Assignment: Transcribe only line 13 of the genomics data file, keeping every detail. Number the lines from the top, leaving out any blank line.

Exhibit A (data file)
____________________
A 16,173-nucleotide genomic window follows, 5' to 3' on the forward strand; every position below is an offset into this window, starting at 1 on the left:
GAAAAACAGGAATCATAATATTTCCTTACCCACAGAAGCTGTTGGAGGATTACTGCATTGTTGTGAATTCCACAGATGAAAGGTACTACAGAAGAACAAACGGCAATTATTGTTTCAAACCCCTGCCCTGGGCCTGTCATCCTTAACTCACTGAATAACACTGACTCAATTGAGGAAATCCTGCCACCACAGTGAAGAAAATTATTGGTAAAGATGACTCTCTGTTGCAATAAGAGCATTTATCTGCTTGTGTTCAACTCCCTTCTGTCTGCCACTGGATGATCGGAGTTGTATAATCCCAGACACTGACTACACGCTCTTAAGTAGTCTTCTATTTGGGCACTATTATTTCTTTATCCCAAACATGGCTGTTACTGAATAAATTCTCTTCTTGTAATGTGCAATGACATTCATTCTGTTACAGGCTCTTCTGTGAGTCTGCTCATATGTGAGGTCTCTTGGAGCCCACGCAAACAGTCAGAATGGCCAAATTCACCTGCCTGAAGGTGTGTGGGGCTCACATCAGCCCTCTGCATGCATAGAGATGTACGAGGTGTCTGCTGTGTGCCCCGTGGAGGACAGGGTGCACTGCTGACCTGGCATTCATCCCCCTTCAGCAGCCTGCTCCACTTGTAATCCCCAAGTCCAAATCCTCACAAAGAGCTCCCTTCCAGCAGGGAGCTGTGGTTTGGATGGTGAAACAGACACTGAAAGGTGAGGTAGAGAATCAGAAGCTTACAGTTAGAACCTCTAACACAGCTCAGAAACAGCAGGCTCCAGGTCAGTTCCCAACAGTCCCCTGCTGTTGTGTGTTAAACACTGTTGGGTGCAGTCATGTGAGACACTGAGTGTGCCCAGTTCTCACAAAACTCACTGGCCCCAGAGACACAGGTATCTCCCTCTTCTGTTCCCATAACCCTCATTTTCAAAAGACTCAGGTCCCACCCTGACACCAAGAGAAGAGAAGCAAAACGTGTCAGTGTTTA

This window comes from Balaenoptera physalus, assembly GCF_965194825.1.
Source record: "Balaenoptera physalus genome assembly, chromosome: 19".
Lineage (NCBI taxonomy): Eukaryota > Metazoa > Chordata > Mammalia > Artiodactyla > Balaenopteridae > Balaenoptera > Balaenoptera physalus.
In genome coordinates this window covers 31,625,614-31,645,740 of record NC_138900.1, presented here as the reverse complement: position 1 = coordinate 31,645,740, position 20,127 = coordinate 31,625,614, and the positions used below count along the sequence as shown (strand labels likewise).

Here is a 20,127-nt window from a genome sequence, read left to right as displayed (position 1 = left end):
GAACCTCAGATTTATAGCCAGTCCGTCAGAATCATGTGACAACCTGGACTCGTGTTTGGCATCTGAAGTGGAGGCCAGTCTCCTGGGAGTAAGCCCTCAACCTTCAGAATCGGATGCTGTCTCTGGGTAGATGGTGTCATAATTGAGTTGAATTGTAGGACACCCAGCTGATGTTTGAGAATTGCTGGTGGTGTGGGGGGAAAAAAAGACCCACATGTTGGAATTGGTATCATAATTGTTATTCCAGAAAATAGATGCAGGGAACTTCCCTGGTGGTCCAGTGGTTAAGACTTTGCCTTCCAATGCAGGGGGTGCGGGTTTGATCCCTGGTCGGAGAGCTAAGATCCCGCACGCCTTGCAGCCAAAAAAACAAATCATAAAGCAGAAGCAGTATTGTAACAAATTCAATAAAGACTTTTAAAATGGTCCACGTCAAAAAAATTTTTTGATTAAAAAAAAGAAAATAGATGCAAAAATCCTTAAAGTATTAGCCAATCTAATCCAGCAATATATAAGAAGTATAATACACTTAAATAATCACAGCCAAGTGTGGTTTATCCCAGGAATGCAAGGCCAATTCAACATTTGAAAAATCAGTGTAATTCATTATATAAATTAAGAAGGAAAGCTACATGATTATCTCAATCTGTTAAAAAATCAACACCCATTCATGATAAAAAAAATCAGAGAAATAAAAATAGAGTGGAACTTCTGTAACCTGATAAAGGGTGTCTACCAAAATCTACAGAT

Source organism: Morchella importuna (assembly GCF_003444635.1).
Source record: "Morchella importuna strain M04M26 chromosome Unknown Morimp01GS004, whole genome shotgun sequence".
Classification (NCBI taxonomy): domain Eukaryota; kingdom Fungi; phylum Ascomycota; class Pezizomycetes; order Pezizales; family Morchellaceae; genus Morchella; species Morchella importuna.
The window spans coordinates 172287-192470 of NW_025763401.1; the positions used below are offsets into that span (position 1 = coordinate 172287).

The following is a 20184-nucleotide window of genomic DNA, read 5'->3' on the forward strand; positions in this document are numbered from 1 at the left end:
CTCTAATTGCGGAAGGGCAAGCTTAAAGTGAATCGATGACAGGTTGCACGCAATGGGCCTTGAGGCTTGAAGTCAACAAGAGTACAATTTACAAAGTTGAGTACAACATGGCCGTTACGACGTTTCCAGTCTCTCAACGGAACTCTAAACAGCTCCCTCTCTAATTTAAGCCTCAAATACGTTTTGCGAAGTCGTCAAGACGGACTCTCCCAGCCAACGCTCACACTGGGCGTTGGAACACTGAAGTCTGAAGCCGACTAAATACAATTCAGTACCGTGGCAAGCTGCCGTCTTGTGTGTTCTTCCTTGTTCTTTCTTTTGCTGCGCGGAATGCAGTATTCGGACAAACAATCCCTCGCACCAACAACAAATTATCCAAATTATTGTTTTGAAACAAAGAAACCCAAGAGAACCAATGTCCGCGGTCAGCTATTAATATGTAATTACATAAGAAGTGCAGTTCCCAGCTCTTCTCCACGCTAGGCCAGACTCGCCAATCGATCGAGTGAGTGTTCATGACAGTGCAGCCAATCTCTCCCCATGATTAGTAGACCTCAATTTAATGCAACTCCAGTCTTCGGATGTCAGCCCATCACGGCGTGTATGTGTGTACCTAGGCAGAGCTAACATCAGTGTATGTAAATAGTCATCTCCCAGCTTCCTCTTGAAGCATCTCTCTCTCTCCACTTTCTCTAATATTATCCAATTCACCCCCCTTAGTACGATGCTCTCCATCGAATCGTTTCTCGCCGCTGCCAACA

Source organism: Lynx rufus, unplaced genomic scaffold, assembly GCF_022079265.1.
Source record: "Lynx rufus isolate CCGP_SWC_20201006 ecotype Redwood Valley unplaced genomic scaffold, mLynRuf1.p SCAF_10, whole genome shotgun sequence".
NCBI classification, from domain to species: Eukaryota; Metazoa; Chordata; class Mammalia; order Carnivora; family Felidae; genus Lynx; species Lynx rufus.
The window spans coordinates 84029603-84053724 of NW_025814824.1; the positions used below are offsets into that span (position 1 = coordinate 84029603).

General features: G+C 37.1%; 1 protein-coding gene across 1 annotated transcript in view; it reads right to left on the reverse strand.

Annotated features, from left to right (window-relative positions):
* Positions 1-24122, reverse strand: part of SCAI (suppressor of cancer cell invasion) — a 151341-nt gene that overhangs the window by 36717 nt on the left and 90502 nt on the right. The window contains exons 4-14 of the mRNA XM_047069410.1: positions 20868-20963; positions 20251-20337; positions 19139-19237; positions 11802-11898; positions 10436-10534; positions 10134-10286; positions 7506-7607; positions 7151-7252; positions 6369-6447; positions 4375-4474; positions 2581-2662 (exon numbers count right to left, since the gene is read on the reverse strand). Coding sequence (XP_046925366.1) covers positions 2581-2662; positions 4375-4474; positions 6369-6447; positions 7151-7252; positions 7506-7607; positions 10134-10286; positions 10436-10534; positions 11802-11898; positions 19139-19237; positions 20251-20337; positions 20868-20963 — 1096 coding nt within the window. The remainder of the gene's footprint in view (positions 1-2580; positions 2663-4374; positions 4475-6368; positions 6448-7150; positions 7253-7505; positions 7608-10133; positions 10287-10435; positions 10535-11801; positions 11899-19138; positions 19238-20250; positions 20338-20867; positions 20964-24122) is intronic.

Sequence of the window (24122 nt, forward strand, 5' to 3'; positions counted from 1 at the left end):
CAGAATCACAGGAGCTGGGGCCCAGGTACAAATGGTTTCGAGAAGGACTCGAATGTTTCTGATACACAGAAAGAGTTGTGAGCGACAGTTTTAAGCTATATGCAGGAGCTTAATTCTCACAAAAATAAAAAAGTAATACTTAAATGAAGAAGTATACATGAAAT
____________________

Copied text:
The following is a 20184-nucleotide window of genomic DNA, read 5'->3' on the forward strand; positions in this document are numbered from 1 at the left end: